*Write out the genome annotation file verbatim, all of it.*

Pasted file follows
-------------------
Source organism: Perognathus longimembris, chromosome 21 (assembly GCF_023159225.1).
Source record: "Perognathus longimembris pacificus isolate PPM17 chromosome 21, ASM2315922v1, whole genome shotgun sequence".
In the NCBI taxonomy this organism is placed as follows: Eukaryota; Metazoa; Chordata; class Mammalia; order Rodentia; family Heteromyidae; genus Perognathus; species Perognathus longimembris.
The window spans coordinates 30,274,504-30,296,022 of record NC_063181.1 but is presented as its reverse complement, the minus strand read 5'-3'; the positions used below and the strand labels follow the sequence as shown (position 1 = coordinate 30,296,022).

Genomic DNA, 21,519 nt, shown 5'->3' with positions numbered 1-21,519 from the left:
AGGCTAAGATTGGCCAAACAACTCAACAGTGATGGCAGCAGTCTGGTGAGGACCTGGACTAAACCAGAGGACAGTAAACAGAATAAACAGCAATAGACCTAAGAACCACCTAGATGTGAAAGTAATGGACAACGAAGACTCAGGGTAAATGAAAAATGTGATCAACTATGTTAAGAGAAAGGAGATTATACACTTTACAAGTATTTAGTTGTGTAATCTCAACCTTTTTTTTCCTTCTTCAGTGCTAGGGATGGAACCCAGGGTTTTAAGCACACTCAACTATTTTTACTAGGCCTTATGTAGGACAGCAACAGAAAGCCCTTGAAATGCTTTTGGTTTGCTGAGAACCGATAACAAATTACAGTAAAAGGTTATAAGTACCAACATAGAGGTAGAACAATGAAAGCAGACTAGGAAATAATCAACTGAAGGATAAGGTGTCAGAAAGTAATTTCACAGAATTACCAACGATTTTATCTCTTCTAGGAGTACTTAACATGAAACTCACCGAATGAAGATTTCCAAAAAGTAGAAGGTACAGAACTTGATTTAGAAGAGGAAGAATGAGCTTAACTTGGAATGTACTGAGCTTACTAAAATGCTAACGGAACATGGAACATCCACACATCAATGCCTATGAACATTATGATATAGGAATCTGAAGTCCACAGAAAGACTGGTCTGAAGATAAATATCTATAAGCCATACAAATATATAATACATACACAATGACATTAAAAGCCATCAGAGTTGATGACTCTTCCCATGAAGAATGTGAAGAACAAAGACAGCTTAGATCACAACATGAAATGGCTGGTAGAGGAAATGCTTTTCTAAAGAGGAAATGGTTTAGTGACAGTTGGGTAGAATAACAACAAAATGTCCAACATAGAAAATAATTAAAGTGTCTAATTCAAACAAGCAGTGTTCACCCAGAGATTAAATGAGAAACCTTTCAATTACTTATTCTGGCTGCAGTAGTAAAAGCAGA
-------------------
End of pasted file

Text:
Source organism: Perognathus longimembris, chromosome 21 (assembly GCF_023159225.1).
Source record: "Perognathus longimembris pacificus isolate PPM17 chromosome 21, ASM2315922v1, whole genome shotgun sequence".
In the NCBI taxonomy this organism is placed as follows: Eukaryota; Metazoa; Chordata; class Mammalia; order Rodentia; family Heteromyidae; genus Perognathus; species Perognathus longimembris.
The window spans coordinates 30,274,504-30,296,022 of record NC_063181.1 but is presented as its reverse complement, the minus strand read 5'-3'; the positions used below and the strand labels follow the sequence as shown (position 1 = coordinate 30,296,022).

Genomic DNA, 21,519 nt, shown 5'->3' with positions numbered 1-21,519 from the left:
AGGCTAAGATTGGCCAAACAACTCAACAGTGATGGCAGCAGTCTGGTGAGGACCTGGACTAAACCAGAGGACAGTAAACAGAATAAACAGCAATAGACCTAAGAACCACCTAGATGTGAAAGTAATGGACAACGAAGACTCAGGGTAAATGAAAAATGTGATCAACTATGTTAAGAGAAAGGAGATTATACACTTTACAAGTATTTAGTTGTGTAATCTCAACCTTTTTTTTCCTTCTTCAGTGCTAGGGATGGAACCCAGGGTTTTAAGCACACTCAACTATTTTTACTAGGCCTTATGTAGGACAGCAACAGAAAGCCCTTGAAATGCTTTTGGTTTGCTGAGAACCGATAACAAATTACAGTAAAAGGTTATAAGTACCAACATAGAGGTAGAACAATGAAAGCAGACTAGGAAATAATCAACTGAAGGATAAGGTGTCAGAAAGTAATTTCACAGAATTACCAACGATTTTATCTCTTCTAGGAGTACTTAACATGAAACTCACCGAATGAAGATTTCCAAAAAGTAGAAGGTACAGAACTTGATTTAGAAGAGGAAGAATGAGCTTAACTTGGAATGTACTGAGCTTACTAAAATGCTAACGGAACATGGAACATCCACACATCAATGCCTATGAACATTATGATATAGGAATCTGAAGTCCACAGAAAGACTGGTCTGAAGATAAATATCTATAAGCCATACAAATATATAATACATACACAATGACATTAAAAGCCATCAGAGTTGATGACTCTTCCCATGAAGAATGTGAAGAACAAAGACAGCTTAGATCACAACATGAAATGGCTGGTAGAGGAAATGCTTTTCTAAAGAGGAAATGGTTTAGTGACAGTTGGGTAGAATAACAACAAAATGTCCAACATAGAAAATAATTAAAGTGTCTAATTCAAACAAGCAGTGTTCACCCAGAGATTAAATGAGAAACCTTTCAATTACTTATTCTGGCTGCAGTAGTAAAAGCAGA